Many have people have requested I make a Deleuze comic. But that would mean I have to get my head around it. Given that may never happen, I made something else.
As someone who has for the most part been involved in “straight” relationships (despite identifying as bisexual/pansexual), the question of heterosexual privilege is something that troubles me often. When I’ve been in relationships with women, I have without a doubt felt more “legitimate” in identifying as queer, even though I realise the problem inherent in this thought process. The pressing political need for recognition has also been more salient during these times. Turns out walking through the mall holding hands with your girlfriend garners a lot of gawking. I never experienced any danger of any kind but I have many friends who recount feeling unsafe because of their queerness in public spaces.
“Straight” hand-holding gleans no such double takes. In fact, people assume that you are coupled up even if you’re not holding hands. This is opposed to the girl-on-girl scenario wherein if you escape blatant discrimination it’s probably just because people think “hmmnn…maybe they’re just really close friends?”
The list of privileges for the straight hand-holders seems obvious (see this post from Queers United for the full gamut of heterosexual privileges to mull over). For one thing, there’s recognition of the relationship, but there’s also no real danger of encountering social-norm policing about said relationship manifesting as violence of any kind, physical or psychic.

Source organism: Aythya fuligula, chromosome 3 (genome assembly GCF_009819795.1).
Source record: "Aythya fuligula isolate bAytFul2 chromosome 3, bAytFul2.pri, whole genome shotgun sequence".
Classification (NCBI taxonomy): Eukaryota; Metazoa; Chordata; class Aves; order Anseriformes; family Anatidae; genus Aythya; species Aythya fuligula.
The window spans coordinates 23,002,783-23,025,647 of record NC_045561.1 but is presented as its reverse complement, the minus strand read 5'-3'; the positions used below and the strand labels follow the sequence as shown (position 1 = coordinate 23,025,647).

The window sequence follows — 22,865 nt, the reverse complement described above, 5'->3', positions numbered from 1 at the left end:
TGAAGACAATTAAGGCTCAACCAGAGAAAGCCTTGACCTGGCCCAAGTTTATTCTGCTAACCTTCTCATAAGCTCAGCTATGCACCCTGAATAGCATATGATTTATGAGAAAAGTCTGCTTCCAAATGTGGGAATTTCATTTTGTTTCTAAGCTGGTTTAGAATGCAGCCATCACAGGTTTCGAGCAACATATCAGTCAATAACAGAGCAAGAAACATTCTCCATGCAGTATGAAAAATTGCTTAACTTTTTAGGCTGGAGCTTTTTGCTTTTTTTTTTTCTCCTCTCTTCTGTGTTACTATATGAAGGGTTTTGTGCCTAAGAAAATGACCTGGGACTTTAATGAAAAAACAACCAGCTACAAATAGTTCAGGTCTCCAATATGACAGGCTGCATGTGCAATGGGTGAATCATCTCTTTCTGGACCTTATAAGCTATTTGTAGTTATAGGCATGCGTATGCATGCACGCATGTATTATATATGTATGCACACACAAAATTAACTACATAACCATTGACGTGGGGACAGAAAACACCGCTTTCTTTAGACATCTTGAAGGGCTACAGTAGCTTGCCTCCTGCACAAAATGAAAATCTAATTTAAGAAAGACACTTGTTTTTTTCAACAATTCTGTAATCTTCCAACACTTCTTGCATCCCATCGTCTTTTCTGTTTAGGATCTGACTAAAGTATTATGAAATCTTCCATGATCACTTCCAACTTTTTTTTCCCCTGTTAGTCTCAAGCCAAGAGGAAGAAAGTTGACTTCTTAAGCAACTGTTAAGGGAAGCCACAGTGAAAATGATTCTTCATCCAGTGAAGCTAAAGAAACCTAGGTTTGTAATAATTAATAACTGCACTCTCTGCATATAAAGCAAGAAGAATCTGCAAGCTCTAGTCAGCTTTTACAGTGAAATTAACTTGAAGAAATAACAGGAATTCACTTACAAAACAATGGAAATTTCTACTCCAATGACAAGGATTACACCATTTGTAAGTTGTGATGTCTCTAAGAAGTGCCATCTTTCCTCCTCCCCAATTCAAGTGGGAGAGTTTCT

However, the problem of the notion of heterosexual privilege is that it ascribes heterosexuality to heterosexual-seeming couples, thereby risking erasure of the queer complexities unknown about the relationship being judged. Unless you wear your kink, polyamory, bi-proclivities or otherwise on your sleeve, the man-and-woman-holding-hands scenario is going to be lumped into the category of normative heterosexuality. This point isn’t to deny that material and social privileges exist for the heterosexual-seemers, but it undoubtedly contributes to a problematic social notion that sexuality can easily be defined by the categories of straight and gay (with in-betweeners oscillating between the two poles).
Part of this problem is the assumed erasure of past experiences and desires in relation to the person you are currently holding hands with. How often do we hear the story of someone coming “out of the closet” after years of a “fake” heterosexual marriage? These kind of narratives reinforce the notion that desires should conform to one spectrum of the hetero-homo pole, in such a way that all temporality is reconfigured in light of one’s current sexual trajectory. That is not to say that the labels and identities that people align themselves with don’t matter – they should be respected. But next time I catch myself in some hetero-hand holding, I’ll try and remember who I was, am and might be… and in doing so resist the tempting oversimplification that happens when I see other possible dyads, triads, partners and complex kinship relations hanging out in public spaces.